To Do Tomorrow
Watching The Sopranos, Vol 1, on Saturday, led to watching volumes 2 through 5 on Sunday. My intention to work on company web sites Sunday stayed an intention. I went to bed early thinking maybe the idea of tying together my odd mix of web related skills into a job here with the company wasn't well grounded in reality. Am I kidding myself? Do I just sit here at the computer and pontificate, preaching to the deaf eared moi? Nah. I don't preach all the time. Sometimes I talk about breakfast. I've done some good work this week on the company web pages and I feel good about it. I'll do even better tomorrow. Really. I will.
Rained today, by the way. I knew you were wondering. Drove to work, of course, didn't walk, and I'm sitting here now waiting to join a conference call with our computer people in Asia that will last well into the evening. Moan. Maybe I'll work on the photographs as I'm listening.
On the news they're talking about the Pentagon's denial to the Europeans that exposure to depleted Uranium in Kuwait and Iraq is causing cancer in their soldiers. Two thoughts: No one believes our government tells the truth about anything, ever, particularly when it involves soldiers, theirs, ours, makes no difference. I don't believe I'm alone in my opinion. My second thought is that the press is hopeless with their questions. They never ask the questions they should be asking. One that comes to mind: Out of say a population of 100,000 people similar in age to our soldiers, but who didn't go to war in Iraq, how many will normally come down with these particular cancers?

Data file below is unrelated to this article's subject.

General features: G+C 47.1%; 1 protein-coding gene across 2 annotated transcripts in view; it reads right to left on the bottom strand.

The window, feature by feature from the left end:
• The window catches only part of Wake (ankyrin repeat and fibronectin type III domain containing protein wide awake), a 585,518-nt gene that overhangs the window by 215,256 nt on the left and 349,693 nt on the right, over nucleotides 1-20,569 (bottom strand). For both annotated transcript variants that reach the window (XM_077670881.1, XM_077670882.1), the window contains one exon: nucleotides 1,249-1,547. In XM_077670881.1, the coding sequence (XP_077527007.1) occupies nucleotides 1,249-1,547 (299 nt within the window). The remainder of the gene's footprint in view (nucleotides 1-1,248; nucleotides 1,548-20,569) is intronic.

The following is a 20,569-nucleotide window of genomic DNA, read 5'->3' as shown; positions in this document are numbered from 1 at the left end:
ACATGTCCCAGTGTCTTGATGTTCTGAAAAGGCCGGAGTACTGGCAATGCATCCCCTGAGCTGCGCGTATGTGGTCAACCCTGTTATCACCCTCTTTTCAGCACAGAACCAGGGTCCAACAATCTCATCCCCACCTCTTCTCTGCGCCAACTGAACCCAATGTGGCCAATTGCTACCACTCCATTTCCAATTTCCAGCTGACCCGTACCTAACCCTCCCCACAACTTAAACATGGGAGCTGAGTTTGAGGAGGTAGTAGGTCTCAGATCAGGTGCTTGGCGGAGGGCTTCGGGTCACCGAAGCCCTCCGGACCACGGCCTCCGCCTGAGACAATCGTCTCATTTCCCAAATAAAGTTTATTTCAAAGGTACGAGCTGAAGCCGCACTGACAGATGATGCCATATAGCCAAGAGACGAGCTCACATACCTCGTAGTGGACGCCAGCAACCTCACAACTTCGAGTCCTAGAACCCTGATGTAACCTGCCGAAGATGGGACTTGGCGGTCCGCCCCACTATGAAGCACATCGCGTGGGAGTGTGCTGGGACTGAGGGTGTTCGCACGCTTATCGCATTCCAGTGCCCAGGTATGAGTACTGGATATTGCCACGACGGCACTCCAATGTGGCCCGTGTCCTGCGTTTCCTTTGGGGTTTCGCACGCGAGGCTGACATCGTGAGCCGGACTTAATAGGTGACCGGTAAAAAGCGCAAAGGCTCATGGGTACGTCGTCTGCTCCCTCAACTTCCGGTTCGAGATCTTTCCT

If the number is 10 or 100 or 1,000 for this normal population, how does that number as a percentage compare to our soldiers? If the soldiers are experiencing cancer at twice or thrice or whatever the normal rate, then something is wrong. Doesn't mean it has to be Uranium rounds, but something is wrong and the fucking government should get off their butt and take a proper look. It's not rocket science. In my day it was Agent Orange. Or flying down the mouth of a radar array day in and day out. Doesn't cause cancer. Didn't cause all those babies to be born the way they were born. Not us. We didn't do it. We're your government.
Ah, well. The conference call is finished now after two and a half hours. Time for bed. Plenty to do tomorrow.